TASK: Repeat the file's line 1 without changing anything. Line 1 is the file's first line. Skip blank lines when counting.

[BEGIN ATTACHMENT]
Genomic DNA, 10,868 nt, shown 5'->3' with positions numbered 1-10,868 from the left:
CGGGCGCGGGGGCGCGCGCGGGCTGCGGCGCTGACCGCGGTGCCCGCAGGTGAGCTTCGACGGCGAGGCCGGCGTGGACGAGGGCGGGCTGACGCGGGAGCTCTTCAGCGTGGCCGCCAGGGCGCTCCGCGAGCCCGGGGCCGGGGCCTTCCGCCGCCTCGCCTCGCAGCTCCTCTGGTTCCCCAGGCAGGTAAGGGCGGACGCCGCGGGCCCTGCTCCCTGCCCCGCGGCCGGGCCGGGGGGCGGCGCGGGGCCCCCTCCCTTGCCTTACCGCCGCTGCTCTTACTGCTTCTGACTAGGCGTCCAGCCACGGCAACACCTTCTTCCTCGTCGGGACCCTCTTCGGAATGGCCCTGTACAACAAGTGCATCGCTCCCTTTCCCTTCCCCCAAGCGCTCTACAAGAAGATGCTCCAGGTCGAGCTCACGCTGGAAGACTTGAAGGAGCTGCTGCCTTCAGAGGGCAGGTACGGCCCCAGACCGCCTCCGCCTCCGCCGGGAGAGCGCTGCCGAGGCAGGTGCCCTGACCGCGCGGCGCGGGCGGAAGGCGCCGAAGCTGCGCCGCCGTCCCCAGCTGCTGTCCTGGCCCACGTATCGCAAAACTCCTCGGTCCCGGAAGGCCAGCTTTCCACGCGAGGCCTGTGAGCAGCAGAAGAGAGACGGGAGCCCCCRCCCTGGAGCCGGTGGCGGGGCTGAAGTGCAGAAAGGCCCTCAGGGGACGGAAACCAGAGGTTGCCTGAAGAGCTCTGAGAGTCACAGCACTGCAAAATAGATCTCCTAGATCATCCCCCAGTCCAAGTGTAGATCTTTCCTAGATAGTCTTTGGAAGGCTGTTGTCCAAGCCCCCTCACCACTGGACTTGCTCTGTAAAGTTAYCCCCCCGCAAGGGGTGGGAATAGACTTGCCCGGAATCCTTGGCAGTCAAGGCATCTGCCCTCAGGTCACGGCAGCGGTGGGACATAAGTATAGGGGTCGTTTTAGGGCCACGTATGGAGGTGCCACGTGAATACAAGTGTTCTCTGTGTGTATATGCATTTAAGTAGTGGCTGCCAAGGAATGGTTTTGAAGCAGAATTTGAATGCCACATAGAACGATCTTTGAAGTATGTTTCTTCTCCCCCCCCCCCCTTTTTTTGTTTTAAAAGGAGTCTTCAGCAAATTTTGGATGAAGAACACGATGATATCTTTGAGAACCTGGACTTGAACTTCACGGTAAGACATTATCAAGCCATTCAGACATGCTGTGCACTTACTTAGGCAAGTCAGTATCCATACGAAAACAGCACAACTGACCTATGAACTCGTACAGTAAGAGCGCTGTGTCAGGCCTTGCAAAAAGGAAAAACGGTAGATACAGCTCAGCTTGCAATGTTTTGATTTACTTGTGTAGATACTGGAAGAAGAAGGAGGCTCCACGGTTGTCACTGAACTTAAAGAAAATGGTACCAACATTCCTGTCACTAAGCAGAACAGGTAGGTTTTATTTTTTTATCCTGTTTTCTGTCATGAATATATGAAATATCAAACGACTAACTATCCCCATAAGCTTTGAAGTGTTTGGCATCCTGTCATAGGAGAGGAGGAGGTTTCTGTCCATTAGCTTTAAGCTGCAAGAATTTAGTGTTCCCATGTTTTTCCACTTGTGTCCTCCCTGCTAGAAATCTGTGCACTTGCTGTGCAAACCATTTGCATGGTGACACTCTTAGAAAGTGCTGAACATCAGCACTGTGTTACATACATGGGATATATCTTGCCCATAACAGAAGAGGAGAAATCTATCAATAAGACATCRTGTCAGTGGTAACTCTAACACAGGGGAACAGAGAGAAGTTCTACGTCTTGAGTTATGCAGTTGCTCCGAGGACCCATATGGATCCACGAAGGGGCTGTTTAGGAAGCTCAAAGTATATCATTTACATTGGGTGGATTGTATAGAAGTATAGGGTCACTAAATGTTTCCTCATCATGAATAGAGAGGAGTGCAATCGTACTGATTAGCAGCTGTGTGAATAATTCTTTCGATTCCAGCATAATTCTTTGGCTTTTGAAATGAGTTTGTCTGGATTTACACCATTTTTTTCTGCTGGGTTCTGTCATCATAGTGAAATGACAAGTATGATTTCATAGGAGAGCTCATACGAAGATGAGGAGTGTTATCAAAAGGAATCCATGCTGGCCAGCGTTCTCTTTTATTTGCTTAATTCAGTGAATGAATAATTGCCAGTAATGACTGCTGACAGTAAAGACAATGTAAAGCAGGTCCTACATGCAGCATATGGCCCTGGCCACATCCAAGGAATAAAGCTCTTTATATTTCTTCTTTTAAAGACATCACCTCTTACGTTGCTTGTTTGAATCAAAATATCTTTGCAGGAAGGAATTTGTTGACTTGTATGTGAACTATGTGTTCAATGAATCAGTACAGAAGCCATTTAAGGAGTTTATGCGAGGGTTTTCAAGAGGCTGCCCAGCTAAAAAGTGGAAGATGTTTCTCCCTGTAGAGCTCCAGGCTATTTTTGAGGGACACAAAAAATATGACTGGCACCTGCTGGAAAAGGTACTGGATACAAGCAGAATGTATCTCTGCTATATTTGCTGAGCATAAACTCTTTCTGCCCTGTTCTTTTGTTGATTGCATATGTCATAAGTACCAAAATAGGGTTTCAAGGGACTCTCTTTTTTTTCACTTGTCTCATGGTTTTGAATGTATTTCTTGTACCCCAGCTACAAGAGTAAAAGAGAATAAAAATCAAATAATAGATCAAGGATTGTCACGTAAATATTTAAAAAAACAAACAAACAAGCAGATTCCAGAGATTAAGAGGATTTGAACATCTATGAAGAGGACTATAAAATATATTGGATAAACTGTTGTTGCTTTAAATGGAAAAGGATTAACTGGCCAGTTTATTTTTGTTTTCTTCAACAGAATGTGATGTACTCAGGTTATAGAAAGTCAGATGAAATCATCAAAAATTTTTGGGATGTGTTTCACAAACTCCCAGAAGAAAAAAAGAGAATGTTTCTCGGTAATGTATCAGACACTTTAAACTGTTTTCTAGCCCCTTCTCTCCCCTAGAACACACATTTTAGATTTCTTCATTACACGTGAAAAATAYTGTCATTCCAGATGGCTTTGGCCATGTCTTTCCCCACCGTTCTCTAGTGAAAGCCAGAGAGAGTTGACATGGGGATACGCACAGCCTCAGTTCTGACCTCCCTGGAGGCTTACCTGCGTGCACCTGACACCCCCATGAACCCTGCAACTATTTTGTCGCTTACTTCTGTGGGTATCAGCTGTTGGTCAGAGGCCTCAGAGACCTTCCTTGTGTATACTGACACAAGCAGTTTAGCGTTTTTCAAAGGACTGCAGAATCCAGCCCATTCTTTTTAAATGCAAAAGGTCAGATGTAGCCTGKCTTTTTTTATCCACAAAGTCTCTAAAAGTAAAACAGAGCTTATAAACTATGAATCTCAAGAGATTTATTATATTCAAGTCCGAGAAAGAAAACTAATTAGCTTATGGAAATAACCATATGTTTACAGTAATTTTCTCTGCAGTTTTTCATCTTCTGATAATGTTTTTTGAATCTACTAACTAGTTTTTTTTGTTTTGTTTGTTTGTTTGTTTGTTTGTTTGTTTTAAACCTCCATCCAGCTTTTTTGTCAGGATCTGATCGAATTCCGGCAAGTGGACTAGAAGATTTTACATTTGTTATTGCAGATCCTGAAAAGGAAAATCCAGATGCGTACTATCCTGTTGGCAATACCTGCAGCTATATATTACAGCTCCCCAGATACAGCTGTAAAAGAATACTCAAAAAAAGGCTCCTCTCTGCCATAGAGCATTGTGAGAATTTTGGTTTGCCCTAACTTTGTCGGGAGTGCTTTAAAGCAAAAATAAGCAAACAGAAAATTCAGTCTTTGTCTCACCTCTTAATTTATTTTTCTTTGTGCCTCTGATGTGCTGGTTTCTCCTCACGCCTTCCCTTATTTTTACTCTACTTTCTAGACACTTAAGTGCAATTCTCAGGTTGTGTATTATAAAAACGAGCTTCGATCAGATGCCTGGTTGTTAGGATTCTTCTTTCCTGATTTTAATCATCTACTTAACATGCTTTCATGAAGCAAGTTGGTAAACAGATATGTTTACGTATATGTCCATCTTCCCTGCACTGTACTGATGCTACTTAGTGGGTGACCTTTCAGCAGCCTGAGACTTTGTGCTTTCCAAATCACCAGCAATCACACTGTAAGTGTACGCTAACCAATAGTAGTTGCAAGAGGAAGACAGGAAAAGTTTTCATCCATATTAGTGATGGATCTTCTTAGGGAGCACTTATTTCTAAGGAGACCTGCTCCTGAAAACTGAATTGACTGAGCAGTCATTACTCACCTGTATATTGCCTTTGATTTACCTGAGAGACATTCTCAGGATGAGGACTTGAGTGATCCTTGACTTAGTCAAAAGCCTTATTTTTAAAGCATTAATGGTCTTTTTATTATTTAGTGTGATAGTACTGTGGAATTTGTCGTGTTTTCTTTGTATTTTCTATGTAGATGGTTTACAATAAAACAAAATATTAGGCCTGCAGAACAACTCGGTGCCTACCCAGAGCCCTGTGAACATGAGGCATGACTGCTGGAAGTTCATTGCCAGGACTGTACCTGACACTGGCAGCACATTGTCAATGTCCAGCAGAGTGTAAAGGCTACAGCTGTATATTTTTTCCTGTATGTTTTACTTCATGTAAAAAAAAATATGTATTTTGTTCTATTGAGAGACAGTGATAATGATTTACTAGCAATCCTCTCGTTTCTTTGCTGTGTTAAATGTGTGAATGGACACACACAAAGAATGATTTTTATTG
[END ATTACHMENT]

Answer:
Genomic DNA, 10,868 nt, shown 5'->3' with positions numbered 1-10,868 from the left: